Cundill International Prize in History longlist announced


The jury for the Cundill International Prize in History at McGill, the world’s largest non-fiction historical literature prize, has announced the longlist for this year’s inaugural prize.

The longlist of 15 books was chosen from 171 entries submitted to the jury representing some 75 publishing houses from around the world. The titles are:

  • Remembering the Year of The French: Irish Folk History and Social Memory by Guy Beiner (University of Wisconsin Press)
  • The Importance of Being Monogamous: Marriage and Nation Building in Western Canada to 1915 by Sarah Carter (University of Alberta Press/Athabasca Press)
  • Fatal Misconception: The Struggle to Control World by Matthew Connelly (Harvard University Press)
  • Matters of Exchange: Commerce, Medicine, and Science in the Dutch Golden Age by Harold J. Cook (Yale University Press)
  • After Tamerlane: The Rise and Fall of Global Empires, 1400-2000 by John Darwin (Allen Lane/Penguin Press)
  • The Years of Extermination: Nazi Germany and the Jews, 1939-1945 by Saul Friendlander (HarperCollins Publishers)
  • Life and Death in the Third Reich by Peter Fritzsche (Harvard University Press)
  • India After Gandhi: The History of the World's Largest Democracy by Ramachandra Guha (HarperCollins Publishers)
  • Muhammad's Grave: Death Rites and the Making of Islamic Society by Leor Halevi (Columbia University Press)
  • Byzantium: The Surprising Life of a Medieval Empire by Judith Herrin (Princeton University Press)
  • The Wilsonian Moment: Self-Determination and the International Origins of Anticolonial Nationalism by Erez Manela (Oxford University Press)
  • Breathing Space: How Allergies Shape Our Lives and Landscapes by Gregg Mitman (Yale University Press)
  • All Can Be Saved: Religious Tolerance and Salvation in the Iberian Atlantic World by Stuart Schwartz (Yale University Press)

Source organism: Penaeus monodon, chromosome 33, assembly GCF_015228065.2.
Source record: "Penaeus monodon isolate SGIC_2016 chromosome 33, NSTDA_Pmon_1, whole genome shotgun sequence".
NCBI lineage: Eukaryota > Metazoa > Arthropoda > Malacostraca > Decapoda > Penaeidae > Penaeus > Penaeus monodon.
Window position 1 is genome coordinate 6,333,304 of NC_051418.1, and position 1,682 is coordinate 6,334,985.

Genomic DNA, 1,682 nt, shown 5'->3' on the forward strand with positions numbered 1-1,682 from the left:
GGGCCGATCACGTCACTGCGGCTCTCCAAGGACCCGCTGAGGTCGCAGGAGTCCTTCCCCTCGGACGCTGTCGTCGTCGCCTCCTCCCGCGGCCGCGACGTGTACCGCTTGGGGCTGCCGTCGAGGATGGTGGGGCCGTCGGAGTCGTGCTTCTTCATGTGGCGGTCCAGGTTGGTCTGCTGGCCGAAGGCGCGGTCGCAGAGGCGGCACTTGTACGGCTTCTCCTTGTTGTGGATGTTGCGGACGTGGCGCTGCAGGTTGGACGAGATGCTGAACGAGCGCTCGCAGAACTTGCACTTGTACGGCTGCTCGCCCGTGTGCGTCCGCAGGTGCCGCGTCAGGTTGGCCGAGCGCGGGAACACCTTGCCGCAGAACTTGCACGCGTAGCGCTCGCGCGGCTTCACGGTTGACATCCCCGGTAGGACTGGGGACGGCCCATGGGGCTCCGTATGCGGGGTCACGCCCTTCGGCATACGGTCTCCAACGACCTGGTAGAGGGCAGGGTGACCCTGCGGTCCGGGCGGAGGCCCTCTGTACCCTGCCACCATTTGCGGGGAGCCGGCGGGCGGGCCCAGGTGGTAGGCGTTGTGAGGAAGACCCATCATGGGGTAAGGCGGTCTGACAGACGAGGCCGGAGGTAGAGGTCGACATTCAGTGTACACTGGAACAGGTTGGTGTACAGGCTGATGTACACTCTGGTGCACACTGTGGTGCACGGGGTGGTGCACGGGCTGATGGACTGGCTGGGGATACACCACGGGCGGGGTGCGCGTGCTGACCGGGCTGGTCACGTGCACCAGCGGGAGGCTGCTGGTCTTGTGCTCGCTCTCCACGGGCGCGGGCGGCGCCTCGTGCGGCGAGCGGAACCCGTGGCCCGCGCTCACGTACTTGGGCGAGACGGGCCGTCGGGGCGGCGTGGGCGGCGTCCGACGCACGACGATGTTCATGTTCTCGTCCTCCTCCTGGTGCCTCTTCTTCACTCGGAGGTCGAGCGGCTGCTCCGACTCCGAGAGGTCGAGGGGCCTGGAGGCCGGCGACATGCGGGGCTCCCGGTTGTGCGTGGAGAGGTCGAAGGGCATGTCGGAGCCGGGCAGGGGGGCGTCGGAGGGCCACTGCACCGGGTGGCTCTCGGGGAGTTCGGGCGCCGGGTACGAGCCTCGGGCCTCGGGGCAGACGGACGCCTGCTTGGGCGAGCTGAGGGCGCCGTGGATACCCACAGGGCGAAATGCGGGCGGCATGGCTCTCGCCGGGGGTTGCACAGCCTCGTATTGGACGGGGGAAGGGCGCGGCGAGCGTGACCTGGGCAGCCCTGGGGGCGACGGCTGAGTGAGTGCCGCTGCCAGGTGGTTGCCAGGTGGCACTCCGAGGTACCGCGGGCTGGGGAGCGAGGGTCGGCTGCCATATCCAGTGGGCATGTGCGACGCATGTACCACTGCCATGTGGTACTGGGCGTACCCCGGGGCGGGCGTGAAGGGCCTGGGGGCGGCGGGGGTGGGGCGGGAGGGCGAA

• How Jesus Became Christian by Barrie Wilson (Random House of Canada Limited)
  • Rituals of Resistance: African Atlantic Religion in Kongo and the Lowcountry South in the Era of Slavery by Jason R. Young (Louisiana State University Press)

The prize, established by McGill alumnus Peter Cundill’s Cundill Foundation, was inaugurated in April. It will be awarded on November 25 to an author who has published a book determined to have a profound literary, social and academic impact on the subject. The university will grant the equivalent of one full prize of $75,000 U.S. and two “Recognition of Excellence” awards of $10,000 U.S. The shortlist will be announced in October.

“I’m sorry that Peter Cundill can’t be here today,” said Senator Michael Meighen, a friend of Peter Cundill’s who played an instrumental role in the creation of the prize, at today’s announcement. “On his behalf, I want to thank the university for making this such a great success, especially in its first year. Good luck to all the entrants.”

This year’s jury includes President of the Beaverbrook Canadian Foundation, Timothy Aitken; Canadian writer Denise Chong; Senator Serge Joyal; professors Angela Shottenhammer (Munich); Roger Chartier (Paris); and Natalie Zemon Davis (Toronto).

Peter Cundill FCA, CFA is the Principal of The Cundill Group, a global investment management firm with offices in Vancouver and Bermuda and representation in London and Japan. His career in investment management spans more than 40 years since he graduated from McGill University with a Bachelor of Commerce degree in 1960. A native of Montreal, he has lived in London, England, for the past 30 years.

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